If you’re a fan of the roads, like a driving challenge and experience some scenic routes along the way – drive your way to Romania! I've personally done various road trips from here to neighbouring Bulgaria, Serbia and Hungary, and as far away as Germany, Austria, Czech Republic, Croatia or Greece. The main roads in the region are generally good and linking with Romania is easy on the West-East corridor.

The cities of Satu Mare, Oradea, Arad and Timisoara, located in Western Romania are easily accessible by car (and we recommend making a stop in Oradea or Timisoara). After the 2015 refugee crisis border control checks were reintroduced; expect a routine check and have your travel papers ready. Similarly, there is Drobeta-Turnu Severin, Caracal, Giurgiu and Vama Veche if you’re coming from the South. We don’t know anything about what's North of the wall (Ukraine) and to the East there is the Black Sea and our estranged brothers, Moldova.

The roads leading to Romania are in very good condition and relatively easy to navigate. Expect some reckless drivers here and there and lots of trucks, but if you’re an experienced driver under regular conditions and pay attention, you’ll be fine. I personally use a smartphone app ( that downloads maps and gives indications even without cellular reception.

Police in the region - that's a tricky one: some know English, some don't. If you get pulled over, stay in your car until an officer comes to your window, and prepare your driver's license, vehicle identification document (registration) and your ID. Also have the car's insurance on hand.

Driving in the region is a great way to discover neighbouring countries and see Eastern European local life - guaranteed to surprise you! We recommend doing some research and advance planning to get your geography right: in Eastern Europe people are very proud of their origins and don’t like it when their countries get confused by visitors. It might be confusing at first with so many small countries, but it's a sign of respect for the locals.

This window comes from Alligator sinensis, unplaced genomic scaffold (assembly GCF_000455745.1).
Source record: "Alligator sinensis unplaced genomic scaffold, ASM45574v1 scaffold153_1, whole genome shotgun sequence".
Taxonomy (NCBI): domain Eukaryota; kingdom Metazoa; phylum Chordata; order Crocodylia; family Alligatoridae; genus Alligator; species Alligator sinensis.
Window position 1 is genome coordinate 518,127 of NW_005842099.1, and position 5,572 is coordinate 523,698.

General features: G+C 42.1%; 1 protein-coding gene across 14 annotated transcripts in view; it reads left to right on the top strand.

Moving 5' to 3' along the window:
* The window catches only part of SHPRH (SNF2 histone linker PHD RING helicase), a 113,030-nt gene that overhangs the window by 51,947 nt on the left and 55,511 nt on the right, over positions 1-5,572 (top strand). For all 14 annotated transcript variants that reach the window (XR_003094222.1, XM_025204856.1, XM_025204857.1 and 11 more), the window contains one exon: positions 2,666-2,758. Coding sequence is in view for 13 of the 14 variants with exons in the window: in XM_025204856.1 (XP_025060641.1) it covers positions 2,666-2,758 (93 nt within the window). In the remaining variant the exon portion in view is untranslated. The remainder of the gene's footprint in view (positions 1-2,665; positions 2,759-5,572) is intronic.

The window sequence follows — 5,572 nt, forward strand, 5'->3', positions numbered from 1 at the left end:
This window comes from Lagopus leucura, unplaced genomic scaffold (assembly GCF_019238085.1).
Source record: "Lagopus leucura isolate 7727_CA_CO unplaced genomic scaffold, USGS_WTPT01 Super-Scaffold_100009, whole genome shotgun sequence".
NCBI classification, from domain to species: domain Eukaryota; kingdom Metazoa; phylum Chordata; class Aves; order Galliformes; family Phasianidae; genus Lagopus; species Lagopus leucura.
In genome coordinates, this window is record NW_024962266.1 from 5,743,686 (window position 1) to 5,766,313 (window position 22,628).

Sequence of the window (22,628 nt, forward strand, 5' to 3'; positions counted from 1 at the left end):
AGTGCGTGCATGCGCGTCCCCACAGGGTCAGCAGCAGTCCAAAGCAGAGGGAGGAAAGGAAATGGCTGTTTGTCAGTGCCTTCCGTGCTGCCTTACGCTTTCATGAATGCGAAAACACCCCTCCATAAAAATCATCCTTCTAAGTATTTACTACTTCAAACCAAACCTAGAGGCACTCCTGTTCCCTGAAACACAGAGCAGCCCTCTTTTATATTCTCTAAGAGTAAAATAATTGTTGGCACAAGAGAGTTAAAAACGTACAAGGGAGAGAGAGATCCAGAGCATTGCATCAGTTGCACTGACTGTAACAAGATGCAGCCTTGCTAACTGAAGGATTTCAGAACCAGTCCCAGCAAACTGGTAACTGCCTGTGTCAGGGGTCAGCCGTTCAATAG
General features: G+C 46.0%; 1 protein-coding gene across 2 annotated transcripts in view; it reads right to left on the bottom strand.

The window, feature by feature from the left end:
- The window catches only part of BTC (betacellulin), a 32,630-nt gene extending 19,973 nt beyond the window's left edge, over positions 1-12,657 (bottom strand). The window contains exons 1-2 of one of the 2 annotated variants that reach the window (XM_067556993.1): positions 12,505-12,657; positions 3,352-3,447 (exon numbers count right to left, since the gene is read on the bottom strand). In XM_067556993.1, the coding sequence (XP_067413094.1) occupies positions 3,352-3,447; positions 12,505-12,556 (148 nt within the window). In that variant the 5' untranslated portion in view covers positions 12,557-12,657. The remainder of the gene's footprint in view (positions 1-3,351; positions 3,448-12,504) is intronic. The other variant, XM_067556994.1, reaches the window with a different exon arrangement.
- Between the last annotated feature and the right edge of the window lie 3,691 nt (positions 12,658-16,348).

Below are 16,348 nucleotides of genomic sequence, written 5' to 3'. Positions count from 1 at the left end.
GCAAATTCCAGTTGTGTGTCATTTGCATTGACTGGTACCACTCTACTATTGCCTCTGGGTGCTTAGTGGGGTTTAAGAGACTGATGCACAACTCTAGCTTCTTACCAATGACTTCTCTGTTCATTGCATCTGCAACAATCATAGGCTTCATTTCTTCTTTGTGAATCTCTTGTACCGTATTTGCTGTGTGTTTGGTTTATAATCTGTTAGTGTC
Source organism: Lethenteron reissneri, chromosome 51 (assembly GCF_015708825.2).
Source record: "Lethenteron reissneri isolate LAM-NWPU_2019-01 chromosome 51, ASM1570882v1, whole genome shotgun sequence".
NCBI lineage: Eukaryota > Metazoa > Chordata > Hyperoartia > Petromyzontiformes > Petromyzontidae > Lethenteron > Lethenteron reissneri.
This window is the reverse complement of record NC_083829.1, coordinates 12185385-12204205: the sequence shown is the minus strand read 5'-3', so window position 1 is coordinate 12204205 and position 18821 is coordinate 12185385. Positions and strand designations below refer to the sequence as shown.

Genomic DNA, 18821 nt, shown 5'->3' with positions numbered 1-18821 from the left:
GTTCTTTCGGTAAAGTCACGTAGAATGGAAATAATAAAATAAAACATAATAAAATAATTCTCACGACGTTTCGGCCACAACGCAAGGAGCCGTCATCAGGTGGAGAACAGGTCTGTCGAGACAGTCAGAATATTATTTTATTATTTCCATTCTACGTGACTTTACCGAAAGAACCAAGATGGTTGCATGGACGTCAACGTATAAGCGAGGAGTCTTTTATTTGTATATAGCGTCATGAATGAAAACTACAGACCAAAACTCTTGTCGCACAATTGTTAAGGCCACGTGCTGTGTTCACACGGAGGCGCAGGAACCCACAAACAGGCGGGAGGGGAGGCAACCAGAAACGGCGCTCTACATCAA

So, if you’re considering an Eastern or Southern European road trip, I think it's a great travel experience to have that will open your eyes into this less part of the world!

Catch a train for free sightseeing!

Finally, if you don’t feel like driving, but still want to see some scenic landscapes and have an Eastern European experience – a train trip is for you.

There are direct trains from Vienna, Budapest, Belgrade and Sofia to Romanian cities, either located on the Western border (see above) or to Bucharest.

There’s also the famous Orient Express train ride from Paris to Instanbul, also stopping in Romania in Sinaia to visit Peles Castle and in Bucharest - we plan on writing more about this later on.

Interrail sells tickets to Romanian cities but but it's usually easier to buy them from the train station of departure. On travel conditions a.k.a. how is it inside an Eastern European train - don't worry, they're ok, clean and safe. And they offer plenty of sightseeing for free!


So that's it - we hope this post was useful to get you started on planning your trip to Romania. You should also check our list of 10 things you should know about visiting Romania and the 'must see' sights of Transylvania. P.S. If you need any extra help - just ask.

Your Romanian Friend